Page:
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Tuesday, February 27, 2024

Tensions rising in disputed sea as China, US hold war games

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Tensions are rising anew in the West Philippine Sea or the South China Sea, as the United States and China are taking hardline stances and ramping up war games with their respective navies in the disputed waters, with the Philippines in the middle of a potential conflict.

The South China Morning Post reported Monday that US military action over the South China Sea was destined to be futile and American allies would be harmed, Beijing said in a series of tough rebukes against Washington.

Meanwhile, the Trump administration plans to make an announcement this week related to escalating tensions in the waterway, where Washington and Beijing are vying for military supremacy, two people familiar with the matter said in a Yahoo News report.

The US has raised concerns over China’s decision to conduct military exercises in the contested waters around the Paracel Islands.

The US Defense Department last week called the actions “unlawful,” and the US plans to lay out its official position next week, said one of the people who spoke on condition of anonymity.

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The unspecified move comes as US President Donald Trump has intensified his criticism of Beijing over issues from the coronavirus pandemic to trade.

The threats are flying thick and fast in the South China Sea, the Australian news site reported.

It quoted Beijing’s state-controlled Global Times news service, which declared: “Any US aircraft carrier movement in the region is at the pleasure of the PLA (People’s Liberation Army).”

The US Navy’s chief of information retorted: “And yet, there they are. Two @USNavy aircraft carriers operating in the international waters of the South China Sea.”

“The US is not a country in the region and it is doing large-scale exercises in the South China Sea, far away from its homeland, yet at the same time it is unreasonably accusing China of doing normal military exercises at its doorstep,” Zhang Junshe, a senior colonel in the Chinese navy, said in the Chinese government paper PLA Daily.

Beijing has built up a chain of artificial island fortresses in the Paracel and Spratly Islands, and has been holding regular large-scale naval exercises there, the latest kicking off last week, the Australian website said.

Washington has just sent a battle group centred on two enormous nuclear-powered aircraft carriers into the same waters, and are also engaged in war games, it added. Satellite photos reveal that the US has also begun to expand and strengthen a Pacific island base.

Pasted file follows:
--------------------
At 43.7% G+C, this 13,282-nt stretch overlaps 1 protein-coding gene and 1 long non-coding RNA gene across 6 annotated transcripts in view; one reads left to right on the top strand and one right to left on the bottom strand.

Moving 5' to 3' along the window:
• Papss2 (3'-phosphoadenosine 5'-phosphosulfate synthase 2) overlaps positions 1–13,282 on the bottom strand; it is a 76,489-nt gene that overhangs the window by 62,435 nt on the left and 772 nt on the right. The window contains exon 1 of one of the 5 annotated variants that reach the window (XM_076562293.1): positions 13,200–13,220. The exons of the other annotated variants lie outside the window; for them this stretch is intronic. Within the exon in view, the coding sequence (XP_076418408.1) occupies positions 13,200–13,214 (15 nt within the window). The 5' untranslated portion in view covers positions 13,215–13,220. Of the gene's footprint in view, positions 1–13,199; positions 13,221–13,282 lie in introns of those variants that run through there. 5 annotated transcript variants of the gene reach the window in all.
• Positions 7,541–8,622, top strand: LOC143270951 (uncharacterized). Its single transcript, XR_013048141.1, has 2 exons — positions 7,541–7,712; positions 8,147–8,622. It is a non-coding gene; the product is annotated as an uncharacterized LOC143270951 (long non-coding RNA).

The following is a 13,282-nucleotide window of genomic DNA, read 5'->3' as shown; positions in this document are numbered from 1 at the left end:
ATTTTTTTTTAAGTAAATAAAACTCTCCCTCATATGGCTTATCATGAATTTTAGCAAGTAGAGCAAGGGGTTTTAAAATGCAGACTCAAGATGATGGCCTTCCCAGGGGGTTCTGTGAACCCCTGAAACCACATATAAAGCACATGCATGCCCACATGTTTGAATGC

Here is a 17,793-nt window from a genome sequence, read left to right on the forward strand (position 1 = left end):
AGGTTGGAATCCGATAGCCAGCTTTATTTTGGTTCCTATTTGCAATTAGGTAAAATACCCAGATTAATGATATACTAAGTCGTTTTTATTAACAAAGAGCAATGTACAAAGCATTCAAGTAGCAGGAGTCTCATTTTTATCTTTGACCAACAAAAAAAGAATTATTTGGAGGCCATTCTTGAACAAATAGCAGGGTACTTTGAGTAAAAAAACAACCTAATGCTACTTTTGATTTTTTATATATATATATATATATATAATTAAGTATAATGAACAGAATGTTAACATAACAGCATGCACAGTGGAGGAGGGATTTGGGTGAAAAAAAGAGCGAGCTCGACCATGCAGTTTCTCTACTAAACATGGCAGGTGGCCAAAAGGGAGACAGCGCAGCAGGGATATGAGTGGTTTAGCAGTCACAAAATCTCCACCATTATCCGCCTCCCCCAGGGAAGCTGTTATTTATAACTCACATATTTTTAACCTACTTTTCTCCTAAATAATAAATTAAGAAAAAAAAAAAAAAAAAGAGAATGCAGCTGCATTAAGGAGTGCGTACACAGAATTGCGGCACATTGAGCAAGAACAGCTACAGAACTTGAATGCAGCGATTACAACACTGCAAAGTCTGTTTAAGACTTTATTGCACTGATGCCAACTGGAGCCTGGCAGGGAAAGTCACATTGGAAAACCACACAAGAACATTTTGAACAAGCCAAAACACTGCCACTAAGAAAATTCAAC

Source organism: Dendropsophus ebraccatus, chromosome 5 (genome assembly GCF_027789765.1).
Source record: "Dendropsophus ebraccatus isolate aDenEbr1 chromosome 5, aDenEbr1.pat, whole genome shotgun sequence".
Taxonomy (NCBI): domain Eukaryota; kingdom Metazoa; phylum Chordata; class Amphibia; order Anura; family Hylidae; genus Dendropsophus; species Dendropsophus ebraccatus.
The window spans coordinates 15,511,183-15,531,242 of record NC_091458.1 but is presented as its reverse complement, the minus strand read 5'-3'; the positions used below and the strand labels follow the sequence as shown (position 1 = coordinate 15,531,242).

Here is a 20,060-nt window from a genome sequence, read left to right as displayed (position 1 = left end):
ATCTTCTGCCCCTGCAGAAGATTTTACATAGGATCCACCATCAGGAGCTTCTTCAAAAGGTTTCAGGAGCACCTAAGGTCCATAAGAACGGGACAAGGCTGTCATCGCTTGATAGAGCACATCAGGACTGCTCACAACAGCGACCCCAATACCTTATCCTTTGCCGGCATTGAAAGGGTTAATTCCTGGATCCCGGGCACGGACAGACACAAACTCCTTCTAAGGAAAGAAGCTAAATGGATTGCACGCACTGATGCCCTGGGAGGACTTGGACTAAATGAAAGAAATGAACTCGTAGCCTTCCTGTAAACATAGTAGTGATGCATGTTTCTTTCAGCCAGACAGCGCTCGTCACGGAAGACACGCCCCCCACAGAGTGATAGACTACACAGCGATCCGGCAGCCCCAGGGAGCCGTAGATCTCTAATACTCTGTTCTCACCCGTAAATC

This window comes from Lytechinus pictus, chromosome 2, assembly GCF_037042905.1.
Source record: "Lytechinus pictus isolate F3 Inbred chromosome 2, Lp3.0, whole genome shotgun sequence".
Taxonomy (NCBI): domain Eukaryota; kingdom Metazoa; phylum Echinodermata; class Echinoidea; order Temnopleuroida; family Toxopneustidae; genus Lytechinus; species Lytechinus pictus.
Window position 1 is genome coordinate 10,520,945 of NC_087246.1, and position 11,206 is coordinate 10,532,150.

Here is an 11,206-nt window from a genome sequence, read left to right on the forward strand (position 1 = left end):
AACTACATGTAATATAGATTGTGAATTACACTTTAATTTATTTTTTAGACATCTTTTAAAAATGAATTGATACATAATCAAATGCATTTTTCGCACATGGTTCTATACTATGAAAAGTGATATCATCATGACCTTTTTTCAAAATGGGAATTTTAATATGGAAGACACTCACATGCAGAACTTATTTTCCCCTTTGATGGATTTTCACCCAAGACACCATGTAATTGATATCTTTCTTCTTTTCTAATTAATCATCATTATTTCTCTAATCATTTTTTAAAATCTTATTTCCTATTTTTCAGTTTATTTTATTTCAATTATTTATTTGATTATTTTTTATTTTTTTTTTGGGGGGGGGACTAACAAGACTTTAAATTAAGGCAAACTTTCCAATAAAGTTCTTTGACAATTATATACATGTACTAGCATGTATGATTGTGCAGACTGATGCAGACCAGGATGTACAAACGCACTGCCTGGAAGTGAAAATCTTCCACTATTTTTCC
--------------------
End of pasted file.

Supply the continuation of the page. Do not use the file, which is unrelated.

Meanwhile, the Duterte administration should be consistent in its position on the West Philippine Sea and use it as a starting point in any dealings with China in the disputed waters, a maritime expert said Monday.

This was after the Department of Foreign Affairs said the Philippines’ arbitration victory against China is “non-negotiable” on the fourth anniversary of the verdict on Sunday.

Jay Batongbacal, director of the UP Institute for Maritime Affairs and Law of the Sea, urged the Duterte government to be consistent, saying the country had “long waited” for the arbitral award.

“We had long waited for this. Even if it's late, at least it's here. I hope from now on, we stick to our current stand. We cannot go back on our word like a pendulum. China continues to ignore the arbitration victory,” Batongbacal told ABS-CBN.

Foreign Affairs Secretary Teodoro Locsin Jr. on Sunday said the arbitral award represents “a victory, not just for the Philippines, but for the entire community of consistently law-abiding nations.” 

READ: DFA says no policy to appease China, chides critics

"The Tribunal authoritatively ruled that China’s claim of historic rights to resources within the sea areas falling within the ‘nine-dash line’ had no basis in law,” he said in a statement.

"Compliance in good faith with the award would be consistent with the obligations of the Philippines and China under international law, including UNCLOS (United Nations Convention on the Law of the Sea) to which both parties are signatories."

Vietnam last month released its statement as chairman of the 36th ASEAN Summit and said the 1982 United Nations Convention on the Law of the Sea (UNCLOS) "sets out the legal framework within which all activities in the oceans and seas must be carried out.”

China has ignored the arbitral award and recently established administrative districts in the South China Sea covering the Paracels and Spratlys as part of Sansha City of Hainan province.

Manila in April filed diplomatic protests against this, saying declaring parts of Philippine territory as part of Hainan province violated international law and Philippine sovereignty.

The country also protested the pointing of a radar gun at a Philippine Navy ship in Philippine waters. It also objected to China’s naming of some features in the Kalayaan Island Group, saying the Philippines does not recognize them.

The DFA invoked the arbitral win of the Philippines, saying it “has comprehensively addressed China’s excessive claims and illegal actions in the South China Sea.” 

Chinese marine scientific research activities also reportedly conducted activities recently in Philippine waters without necessary clearances. 

READ: China, PH diplomatic ties remain strong

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